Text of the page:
EX MACHINA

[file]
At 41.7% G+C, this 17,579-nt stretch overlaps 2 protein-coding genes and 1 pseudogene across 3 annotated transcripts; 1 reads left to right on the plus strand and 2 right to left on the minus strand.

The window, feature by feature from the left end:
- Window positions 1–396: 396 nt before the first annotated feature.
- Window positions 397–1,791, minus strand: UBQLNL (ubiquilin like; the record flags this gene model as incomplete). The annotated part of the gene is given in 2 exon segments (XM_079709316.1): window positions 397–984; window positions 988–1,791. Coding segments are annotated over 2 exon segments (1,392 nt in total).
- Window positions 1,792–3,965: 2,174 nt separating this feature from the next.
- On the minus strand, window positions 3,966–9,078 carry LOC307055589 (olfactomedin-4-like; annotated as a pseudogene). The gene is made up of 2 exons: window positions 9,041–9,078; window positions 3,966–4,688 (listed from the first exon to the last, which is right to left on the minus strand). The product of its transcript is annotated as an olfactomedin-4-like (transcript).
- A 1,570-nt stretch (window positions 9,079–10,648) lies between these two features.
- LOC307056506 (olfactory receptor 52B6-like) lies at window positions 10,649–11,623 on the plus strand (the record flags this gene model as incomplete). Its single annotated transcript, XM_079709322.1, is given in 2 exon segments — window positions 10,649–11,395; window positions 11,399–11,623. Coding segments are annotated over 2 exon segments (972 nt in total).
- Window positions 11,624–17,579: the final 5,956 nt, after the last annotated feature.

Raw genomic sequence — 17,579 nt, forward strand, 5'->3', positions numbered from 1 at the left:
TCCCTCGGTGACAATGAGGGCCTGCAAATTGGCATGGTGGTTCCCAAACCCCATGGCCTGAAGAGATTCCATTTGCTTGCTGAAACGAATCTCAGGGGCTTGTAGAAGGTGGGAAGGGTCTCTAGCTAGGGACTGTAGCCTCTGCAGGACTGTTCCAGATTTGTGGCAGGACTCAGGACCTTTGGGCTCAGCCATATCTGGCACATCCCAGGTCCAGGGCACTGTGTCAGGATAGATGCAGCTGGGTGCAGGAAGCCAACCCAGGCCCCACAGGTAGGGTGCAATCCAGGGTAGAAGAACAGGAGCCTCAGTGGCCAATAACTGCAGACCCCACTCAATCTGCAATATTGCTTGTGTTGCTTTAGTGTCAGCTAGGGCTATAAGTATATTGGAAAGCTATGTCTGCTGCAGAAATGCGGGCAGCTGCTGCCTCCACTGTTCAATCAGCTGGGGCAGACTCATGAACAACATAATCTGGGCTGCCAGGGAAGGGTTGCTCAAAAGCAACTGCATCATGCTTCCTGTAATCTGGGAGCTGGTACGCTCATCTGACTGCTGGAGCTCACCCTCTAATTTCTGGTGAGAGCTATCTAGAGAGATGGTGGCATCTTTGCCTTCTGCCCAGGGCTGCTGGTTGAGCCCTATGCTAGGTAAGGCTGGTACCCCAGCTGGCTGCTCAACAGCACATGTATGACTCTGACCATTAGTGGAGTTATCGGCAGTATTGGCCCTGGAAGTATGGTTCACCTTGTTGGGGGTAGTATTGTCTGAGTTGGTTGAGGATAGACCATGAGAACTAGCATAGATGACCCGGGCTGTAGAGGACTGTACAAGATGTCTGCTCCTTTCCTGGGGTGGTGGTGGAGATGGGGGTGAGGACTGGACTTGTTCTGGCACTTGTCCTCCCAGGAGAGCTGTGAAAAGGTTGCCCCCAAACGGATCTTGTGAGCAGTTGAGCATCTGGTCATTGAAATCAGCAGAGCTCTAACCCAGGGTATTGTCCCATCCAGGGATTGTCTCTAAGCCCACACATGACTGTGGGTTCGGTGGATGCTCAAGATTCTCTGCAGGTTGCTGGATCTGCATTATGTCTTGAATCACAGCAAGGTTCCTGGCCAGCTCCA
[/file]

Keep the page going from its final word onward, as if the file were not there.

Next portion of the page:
Not many supernatural thrillers deserve to be called profound. A movie like, say, INCEPTION, gets so tangled up in its ideas, it becomes opaque. But EX MACHINA spells out its ethical concerns as clearly as its story, and both combine to make one of the most satisfying films of the year, difficult to shake off after seeing. It’s a mad scientist flick, a revenge movie, a love story, a twist-y slap in the face, behind which there may be blood and sinew — or just circuit boards and wiring. It satirizes Google and Silicon Valley-style geniuses to chilling effect, at the same time offering a plausible theory for conspiracy theorists worried that we (that is, everyone in the world) have sacrificed our privacy to a grand scheme of ultimate control. But the Big Themes never overwhelm what, in a way, is a traditional triangle drama between two men and a pretty girl. Who’s zoomin’ who? That’s the question posed almost from the beginning all the way through to the exquisite ending (which reminded me — possible spoiler alert — of Kiefer Sutherland’s MIRRORS). The casting is flawless. Oscar Isaac owns his role from the get-go as the brilliantly obnoxious and tetchy inventor, who, as I watched him, hilariously reminded me of producer Scott Rudin: I swear it wasn’t until I read the credits at the end that I found out Rudin (you know what’s coming) is one of the Executive Producers! Domhnall Gleason, likely set to explode in the next STAR WARS saga, holds back in the face of Isaac’s overbearingness — until he doesn’t, in a wonderful reversal, which has a reversal of its own. And Alicia Vikander is a self-contained Beauty and Beast who looks great whether in clothes or half-metal framework. This one is a winner ! — Jeff Schultz

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